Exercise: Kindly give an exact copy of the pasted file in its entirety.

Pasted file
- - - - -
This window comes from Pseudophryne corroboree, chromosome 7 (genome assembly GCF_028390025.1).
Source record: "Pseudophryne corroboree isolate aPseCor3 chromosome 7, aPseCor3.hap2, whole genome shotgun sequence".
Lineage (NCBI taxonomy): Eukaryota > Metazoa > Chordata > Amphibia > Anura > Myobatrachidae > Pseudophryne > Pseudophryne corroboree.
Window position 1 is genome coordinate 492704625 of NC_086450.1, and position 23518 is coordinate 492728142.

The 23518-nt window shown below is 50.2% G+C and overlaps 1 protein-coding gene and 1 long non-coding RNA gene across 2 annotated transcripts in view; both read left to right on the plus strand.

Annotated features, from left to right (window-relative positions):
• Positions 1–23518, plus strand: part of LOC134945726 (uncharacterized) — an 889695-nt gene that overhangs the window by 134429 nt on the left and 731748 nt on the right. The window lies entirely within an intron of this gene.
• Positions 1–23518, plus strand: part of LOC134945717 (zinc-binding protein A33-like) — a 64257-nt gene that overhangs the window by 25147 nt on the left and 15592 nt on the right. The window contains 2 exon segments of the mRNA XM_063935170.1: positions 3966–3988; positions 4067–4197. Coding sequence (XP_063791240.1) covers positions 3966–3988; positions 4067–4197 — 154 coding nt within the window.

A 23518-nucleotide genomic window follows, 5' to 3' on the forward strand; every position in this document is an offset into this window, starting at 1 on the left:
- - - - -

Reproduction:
This window comes from Pseudophryne corroboree, chromosome 7 (genome assembly GCF_028390025.1).
Source record: "Pseudophryne corroboree isolate aPseCor3 chromosome 7, aPseCor3.hap2, whole genome shotgun sequence".
Lineage (NCBI taxonomy): Eukaryota > Metazoa > Chordata > Amphibia > Anura > Myobatrachidae > Pseudophryne > Pseudophryne corroboree.
Window position 1 is genome coordinate 492704625 of NC_086450.1, and position 23518 is coordinate 492728142.

The 23518-nt window shown below is 50.2% G+C and overlaps 1 protein-coding gene and 1 long non-coding RNA gene across 2 annotated transcripts in view; both read left to right on the plus strand.

Annotated features, from left to right (window-relative positions):
• Positions 1–23518, plus strand: part of LOC134945726 (uncharacterized) — an 889695-nt gene that overhangs the window by 134429 nt on the left and 731748 nt on the right. The window lies entirely within an intron of this gene.
• Positions 1–23518, plus strand: part of LOC134945717 (zinc-binding protein A33-like) — a 64257-nt gene that overhangs the window by 25147 nt on the left and 15592 nt on the right. The window contains 2 exon segments of the mRNA XM_063935170.1: positions 3966–3988; positions 4067–4197. Coding sequence (XP_063791240.1) covers positions 3966–3988; positions 4067–4197 — 154 coding nt within the window.

A 23518-nucleotide genomic window follows, 5' to 3' on the forward strand; every position in this document is an offset into this window, starting at 1 on the left: